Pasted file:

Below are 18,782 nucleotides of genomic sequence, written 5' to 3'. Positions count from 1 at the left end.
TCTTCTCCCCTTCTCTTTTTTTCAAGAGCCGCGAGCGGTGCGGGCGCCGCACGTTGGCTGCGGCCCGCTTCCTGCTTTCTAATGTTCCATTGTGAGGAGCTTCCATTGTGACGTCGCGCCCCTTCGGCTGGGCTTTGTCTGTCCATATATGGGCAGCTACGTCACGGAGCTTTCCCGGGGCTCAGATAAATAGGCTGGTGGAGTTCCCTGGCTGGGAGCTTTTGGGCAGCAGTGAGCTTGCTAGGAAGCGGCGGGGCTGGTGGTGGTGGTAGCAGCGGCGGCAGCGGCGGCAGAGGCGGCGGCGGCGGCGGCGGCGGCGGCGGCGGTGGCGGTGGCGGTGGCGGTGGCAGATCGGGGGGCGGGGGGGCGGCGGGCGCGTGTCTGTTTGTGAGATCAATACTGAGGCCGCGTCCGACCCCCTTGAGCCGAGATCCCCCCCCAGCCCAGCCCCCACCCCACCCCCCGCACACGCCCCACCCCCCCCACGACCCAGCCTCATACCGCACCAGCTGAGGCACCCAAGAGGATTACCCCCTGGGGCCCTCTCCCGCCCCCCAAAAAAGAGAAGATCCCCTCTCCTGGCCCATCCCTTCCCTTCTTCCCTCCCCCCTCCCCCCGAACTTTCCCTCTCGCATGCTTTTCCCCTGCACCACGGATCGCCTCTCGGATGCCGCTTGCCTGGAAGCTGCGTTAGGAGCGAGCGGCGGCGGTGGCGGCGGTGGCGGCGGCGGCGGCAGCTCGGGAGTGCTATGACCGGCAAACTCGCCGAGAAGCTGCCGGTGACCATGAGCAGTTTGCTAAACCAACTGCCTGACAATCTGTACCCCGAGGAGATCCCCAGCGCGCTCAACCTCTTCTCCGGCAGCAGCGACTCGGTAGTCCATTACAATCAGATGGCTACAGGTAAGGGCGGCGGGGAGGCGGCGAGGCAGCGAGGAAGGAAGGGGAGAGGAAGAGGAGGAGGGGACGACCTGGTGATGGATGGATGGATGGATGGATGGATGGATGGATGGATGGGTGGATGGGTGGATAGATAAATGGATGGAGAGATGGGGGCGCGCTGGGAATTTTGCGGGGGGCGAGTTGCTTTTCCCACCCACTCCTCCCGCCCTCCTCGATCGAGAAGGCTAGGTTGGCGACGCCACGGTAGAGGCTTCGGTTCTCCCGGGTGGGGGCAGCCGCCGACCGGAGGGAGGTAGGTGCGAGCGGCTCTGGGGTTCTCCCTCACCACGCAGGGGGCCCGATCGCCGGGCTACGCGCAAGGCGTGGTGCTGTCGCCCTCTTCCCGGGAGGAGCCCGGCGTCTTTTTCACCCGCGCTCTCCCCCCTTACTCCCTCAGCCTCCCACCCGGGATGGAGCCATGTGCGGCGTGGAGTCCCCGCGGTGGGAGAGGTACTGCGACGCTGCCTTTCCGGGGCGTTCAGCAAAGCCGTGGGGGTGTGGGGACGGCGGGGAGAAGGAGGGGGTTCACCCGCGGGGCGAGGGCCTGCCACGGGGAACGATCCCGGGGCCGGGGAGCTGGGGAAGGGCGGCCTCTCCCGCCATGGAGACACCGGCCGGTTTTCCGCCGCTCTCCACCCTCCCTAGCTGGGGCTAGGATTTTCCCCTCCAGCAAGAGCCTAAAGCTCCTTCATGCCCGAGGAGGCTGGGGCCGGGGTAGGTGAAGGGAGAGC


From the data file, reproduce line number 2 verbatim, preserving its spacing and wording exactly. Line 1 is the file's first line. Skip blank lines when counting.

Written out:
TCTTCTCCCCTTCTCTTTTTTTCAAGAGCCGCGAGCGGTGCGGGCGCCGCACGTTGGCTGCGGCCCGCTTCCTGCTTTCTAATGTTCCATTGTGAGGAGCTTCCATTGTGACGTCGCGCCCCTTCGGCTGGGCTTTGTCTGTCCATATATGGGCAGCTACGTCACGGAGCTTTCCCGGGGCTCAGATAAATAGGCTGGTGGAGTTCCCTGGCTGGGAGCTTTTGGGCAGCAGTGAGCTTGCTAGGAAGCGGCGGGGCTGGTGGTGGTGGTAGCAGCGGCGGCAGCGGCGGCAGAGGCGGCGGCGGCGGCGGCGGCGGCGGCGGCGGTGGCGGTGGCGGTGGCGGTGGCAGATCGGGGGGCGGGGGGGCGGCGGGCGCGTGTCTGTTTGTGAGATCAATACTGAGGCCGCGTCCGACCCCCTTGAGCCGAGATCCCCCCCCAGCCCAGCCCCCACCCCACCCCCCGCACACGCCCCACCCCCCCCACGACCCAGCCTCATACCGCACCAGCTGAGGCACCCAAGAGGATTACCCCCTGGGGCCCTCTCCCGCCCCCCAAAAAAGAGAAGATCCCCTCTCCTGGCCCATCCCTTCCCTTCTTCCCTCCCCCCTCCCCCCGAACTTTCCCTCTCGCATGCTTTTCCCCTGCACCACGGATCGCCTCTCGGATGCCGCTTGCCTGGAAGCTGCGTTAGGAGCGAGCGGCGGCGGTGGCGGCGGTGGCGGCGGCGGCGGCAGCTCGGGAGTGCTATGACCGGCAAACTCGCCGAGAAGCTGCCGGTGACCATGAGCAGTTTGCTAAACCAACTGCCTGACAATCTGTACCCCGAGGAGATCCCCAGCGCGCTCAACCTCTTCTCCGGCAGCAGCGACTCGGTAGTCCATTACAATCAGATGGCTACAGGTAAGGGCGGCGGGGAGGCGGCGAGGCAGCGAGGAAGGAAGGGGAGAGGAAGAGGAGGAGGGGACGACCTGGTGATGGATGGATGGATGGATGGATGGATGGATGGATGGATGGGTGGATGGGTGGATAGATAAATGGATGGAGAGATGGGGGCGCGCTGGGAATTTTGCGGGGGGCGAGTTGCTTTTCCCACCCACTCCTCCCGCCCTCCTCGATCGAGAAGGCTAGGTTGGCGACGCCACGGTAGAGGCTTCGGTTCTCCCGGGTGGGGGCAGCCGCCGACCGGAGGGAGGTAGGTGCGAGCGGCTCTGGGGTTCTCCCTCACCACGCAGGGGGCCCGATCGCCGGGCTACGCGCAAGGCGTGGTGCTGTCGCCCTCTTCCCGGGAGGAGCCCGGCGTCTTTTTCACCCGCGCTCTCCCCCCTTACTCCCTCAGCCTCCCACCCGGGATGGAGCCATGTGCGGCGTGGAGTCCCCGCGGTGGGAGAGGTACTGCGACGCTGCCTTTCCGGGGCGTTCAGCAAAGCCGTGGGGGTGTGGGGACGGCGGGGAGAAGGAGGGGGTTCACCCGCGGGGCGAGGGCCTGCCACGGGGAACGATCCCGGGGCCGGGGAGCTGGGGAAGGGCGGCCTCTCCCGCCATGGAGACACCGGCCGGTTTTCCGCCGCTCTCCACCCTCCCTAGCTGGGGCTAGGATTTTCCCCTCCAGCAAGAGCCTAAAGCTCCTTCATGCCCGAGGAGGCTGGGGCCGGGGTAGGTGAAGGGAGAGC